A word about channels. ‘Channels’ would define all the possible ways your customers can reach your support team, for example phone, email, DialMyApp, social media, live chat, etc. What we know now is that customers seldom arrive using a consistent single channel. Instead, more facts now support the  idea that customers move in and out of various channels depending on where they are (work, home) what device they are on, what speed and access they enjoy, files that might be relevant that can be passed and other factors. Channel integration will become more important in the future. A company that offers a seamless channel integration with the same look and feel, same branding aspects and similar prioritized actions for the customer will win over others.
Let’s pick another one: in the future, the metric of Net Promoter Score will become even more important. Benchmark data on this metric continues to grow, and the simplicity of it makes it a great umbrella metric. For more information on net promoter see We know the following facts related to the customer service experience:  Can these be built using the same rolling number approach used in the Staffing section?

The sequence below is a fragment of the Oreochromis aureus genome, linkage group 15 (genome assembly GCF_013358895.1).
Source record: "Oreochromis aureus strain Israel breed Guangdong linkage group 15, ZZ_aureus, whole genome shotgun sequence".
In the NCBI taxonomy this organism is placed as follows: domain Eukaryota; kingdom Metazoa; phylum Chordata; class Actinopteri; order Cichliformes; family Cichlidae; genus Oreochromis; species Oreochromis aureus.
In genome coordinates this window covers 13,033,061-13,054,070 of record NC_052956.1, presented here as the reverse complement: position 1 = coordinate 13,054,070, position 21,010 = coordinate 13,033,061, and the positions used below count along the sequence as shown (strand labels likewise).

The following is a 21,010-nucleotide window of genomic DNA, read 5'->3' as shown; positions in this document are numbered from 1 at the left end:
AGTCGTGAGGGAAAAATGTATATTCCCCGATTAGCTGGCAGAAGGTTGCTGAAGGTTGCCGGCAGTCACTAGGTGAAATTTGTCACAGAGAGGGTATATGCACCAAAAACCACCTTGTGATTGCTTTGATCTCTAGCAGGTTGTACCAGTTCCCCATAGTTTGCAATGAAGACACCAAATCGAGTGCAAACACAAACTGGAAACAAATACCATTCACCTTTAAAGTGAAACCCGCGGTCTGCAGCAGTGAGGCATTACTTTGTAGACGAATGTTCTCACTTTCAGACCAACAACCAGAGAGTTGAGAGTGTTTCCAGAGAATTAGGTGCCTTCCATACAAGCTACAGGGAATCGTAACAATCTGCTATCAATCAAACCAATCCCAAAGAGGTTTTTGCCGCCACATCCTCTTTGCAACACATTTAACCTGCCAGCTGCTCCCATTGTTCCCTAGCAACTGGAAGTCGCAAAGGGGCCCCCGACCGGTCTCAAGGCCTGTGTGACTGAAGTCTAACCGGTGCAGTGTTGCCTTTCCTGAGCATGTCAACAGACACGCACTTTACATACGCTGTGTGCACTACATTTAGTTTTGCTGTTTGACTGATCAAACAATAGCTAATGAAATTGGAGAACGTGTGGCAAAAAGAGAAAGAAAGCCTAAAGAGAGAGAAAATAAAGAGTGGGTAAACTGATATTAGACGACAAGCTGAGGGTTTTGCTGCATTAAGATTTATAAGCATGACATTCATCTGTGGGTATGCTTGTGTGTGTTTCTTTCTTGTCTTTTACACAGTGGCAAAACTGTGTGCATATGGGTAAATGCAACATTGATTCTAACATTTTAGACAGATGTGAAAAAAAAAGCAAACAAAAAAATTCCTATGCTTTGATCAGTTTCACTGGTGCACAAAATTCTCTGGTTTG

• 33% of Americans say they considered switching companies after just one instance of poor customer service (source: 2017 American Express customer service barometer)
  • 95% – the increase in profits that can be achieved by increasing customer retention rates by only 5% (source: Bain and Company)
  • 64% – the number of customers that value customer experience higher than price
  • 77% – the number of customers that will recommend a company after a positive experience
  • 15 – the number of people we tell about poor customer service (source: 2017 American Express customer service barometer)
And these are some common customer service metrics that are likely to fall underneath a net promoter score in the future:
  • Net Promoter Score and Customer Satisfaction
  • Likely to Recommend Scores
  • Customer satisfaction
  • Customer reviews Count and Quality
  • Customer testimonials Count and Quality
  • Personalization of Customer Communication
  • Targeted Customer Personalization
  • Customer Privacy and Security
Using Net Promoter Score as an umbrella metric could combine 8 common customer service metrics into one – and tells a more meaningful story. A Net Promoter Score (by segments of customer and in total) tells us how likely customers are to tell about a positive or negative experience and can be separated by the buying experience or the post purchase/customer service experience.